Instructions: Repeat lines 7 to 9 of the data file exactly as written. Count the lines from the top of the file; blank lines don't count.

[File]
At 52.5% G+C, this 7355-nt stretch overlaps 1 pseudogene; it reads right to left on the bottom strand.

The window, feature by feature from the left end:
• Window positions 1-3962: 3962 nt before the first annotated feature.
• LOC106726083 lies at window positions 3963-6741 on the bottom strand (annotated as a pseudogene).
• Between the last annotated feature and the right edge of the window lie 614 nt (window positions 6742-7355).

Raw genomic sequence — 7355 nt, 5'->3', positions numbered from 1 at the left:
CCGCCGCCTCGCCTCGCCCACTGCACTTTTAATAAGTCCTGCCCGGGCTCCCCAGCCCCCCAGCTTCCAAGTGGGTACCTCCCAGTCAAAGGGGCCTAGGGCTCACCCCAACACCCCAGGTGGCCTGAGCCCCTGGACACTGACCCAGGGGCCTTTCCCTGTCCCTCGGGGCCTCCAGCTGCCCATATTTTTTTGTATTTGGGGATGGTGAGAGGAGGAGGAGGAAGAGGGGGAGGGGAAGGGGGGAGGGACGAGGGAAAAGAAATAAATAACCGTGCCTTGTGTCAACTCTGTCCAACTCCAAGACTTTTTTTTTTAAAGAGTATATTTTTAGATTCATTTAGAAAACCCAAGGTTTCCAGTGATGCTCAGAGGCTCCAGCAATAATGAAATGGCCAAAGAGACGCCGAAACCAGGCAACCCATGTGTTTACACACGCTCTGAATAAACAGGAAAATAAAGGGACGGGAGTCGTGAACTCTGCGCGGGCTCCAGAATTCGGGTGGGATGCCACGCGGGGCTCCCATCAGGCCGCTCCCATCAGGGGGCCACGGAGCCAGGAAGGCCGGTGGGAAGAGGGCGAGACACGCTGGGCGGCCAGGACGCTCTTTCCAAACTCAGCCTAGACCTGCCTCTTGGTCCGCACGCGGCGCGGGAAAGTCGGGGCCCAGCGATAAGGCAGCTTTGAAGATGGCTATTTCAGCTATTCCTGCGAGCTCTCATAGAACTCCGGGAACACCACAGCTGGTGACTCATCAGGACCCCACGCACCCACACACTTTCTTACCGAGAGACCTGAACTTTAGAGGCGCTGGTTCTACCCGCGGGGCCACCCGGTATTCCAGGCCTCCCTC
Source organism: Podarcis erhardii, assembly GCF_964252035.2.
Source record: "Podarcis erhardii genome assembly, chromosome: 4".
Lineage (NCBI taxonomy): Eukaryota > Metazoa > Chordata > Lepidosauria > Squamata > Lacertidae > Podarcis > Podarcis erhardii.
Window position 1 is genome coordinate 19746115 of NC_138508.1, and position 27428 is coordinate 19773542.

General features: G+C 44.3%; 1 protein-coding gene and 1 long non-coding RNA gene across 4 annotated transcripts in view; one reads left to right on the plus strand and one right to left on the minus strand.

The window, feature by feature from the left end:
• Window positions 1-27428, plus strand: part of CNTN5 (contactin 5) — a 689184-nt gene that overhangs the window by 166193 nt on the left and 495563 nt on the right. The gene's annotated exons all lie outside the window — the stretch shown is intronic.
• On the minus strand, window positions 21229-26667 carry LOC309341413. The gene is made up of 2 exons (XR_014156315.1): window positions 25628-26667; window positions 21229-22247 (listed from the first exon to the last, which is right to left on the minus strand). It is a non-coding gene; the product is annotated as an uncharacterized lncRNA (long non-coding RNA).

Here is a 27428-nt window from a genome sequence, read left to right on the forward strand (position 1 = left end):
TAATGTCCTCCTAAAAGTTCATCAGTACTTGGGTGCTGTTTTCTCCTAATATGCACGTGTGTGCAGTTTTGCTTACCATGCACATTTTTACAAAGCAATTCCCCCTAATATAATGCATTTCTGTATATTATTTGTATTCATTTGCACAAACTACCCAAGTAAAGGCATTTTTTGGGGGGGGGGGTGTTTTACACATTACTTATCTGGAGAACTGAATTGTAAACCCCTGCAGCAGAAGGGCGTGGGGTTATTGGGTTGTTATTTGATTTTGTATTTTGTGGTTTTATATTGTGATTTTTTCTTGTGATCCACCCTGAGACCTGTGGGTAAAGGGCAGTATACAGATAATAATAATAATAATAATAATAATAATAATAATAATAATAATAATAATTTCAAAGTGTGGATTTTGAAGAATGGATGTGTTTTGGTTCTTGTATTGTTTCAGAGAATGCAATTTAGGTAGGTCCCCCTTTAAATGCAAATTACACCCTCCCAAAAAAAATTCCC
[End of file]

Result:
CCGCCGCCTCGCCTCGCCCACTGCACTTTTAATAAGTCCTGCCCGGGCTCCCCAGCCCCCCAGCTTCCAAGTGGGTACCTCCCAGTCAAAGGGGCCTAGGGCTCACCCCAACACCCCAGGTGGCCTGAGCCCCTGGACACTGACCCAGGGGCCTTTCCCTGTCCCTCGGGGCCTCCAGCTGCCCATATTTTTTTGTATTTGGGGATGGTGAGAGGAGGAGGAGGAAGAGGGGGAGGGGAAGGGGGGAGGGACGAGGGAAAAGAAATAAATAACCGTGCCTTGTGTCAACTCTGTCCAACTCCAAGACTTTTTTTTTTAAAGAGTATATTTTTAGATTCATTTAGAAAACCCAAGGTTTCCAGTGATGCTCAGAGGCTCCAGCAATAATGAAATGGCCAAAGAGACGCCGAAACCAGGCAACCCATGTGTTTACACACGCTCTGAATAAACAGGAAAATAAAGGGACGGGAGTCGTGAACTCTGCGCGGGCTCCAGAATTCGGGTGGGATGCCACGCGGGGCTCCCATCAGGCCGCTCCCATCAGGGGGCCACGGAGCCAGGAAGGCCGGTGGGAAGAGGGCGAGACACGCTGGGCGGCCAGGACGCTCTTTCCAAACTCAGCCTAGACCTGCCTCTTGGTCCGCACGCGGCGCGGGAAAGTCGGGGCCCAGCGATAAGGCAGCTTTGAAGATGGCTATTTCAGCTATTCCTGCGAGCTCTCATAGAACTCCGGGAACACCACAGCTGGTGACTCATCAGGACCCCACGCACCCACACACTTTCTTACCGAGAGACCTGAACTTTAGAGGCGCTGGTTCTACCCGCGGGGCCACCCGGTATTCCAGGCCTCCCTC
Source organism: Podarcis erhardii, assembly GCF_964252035.2.
Source record: "Podarcis erhardii genome assembly, chromosome: 4".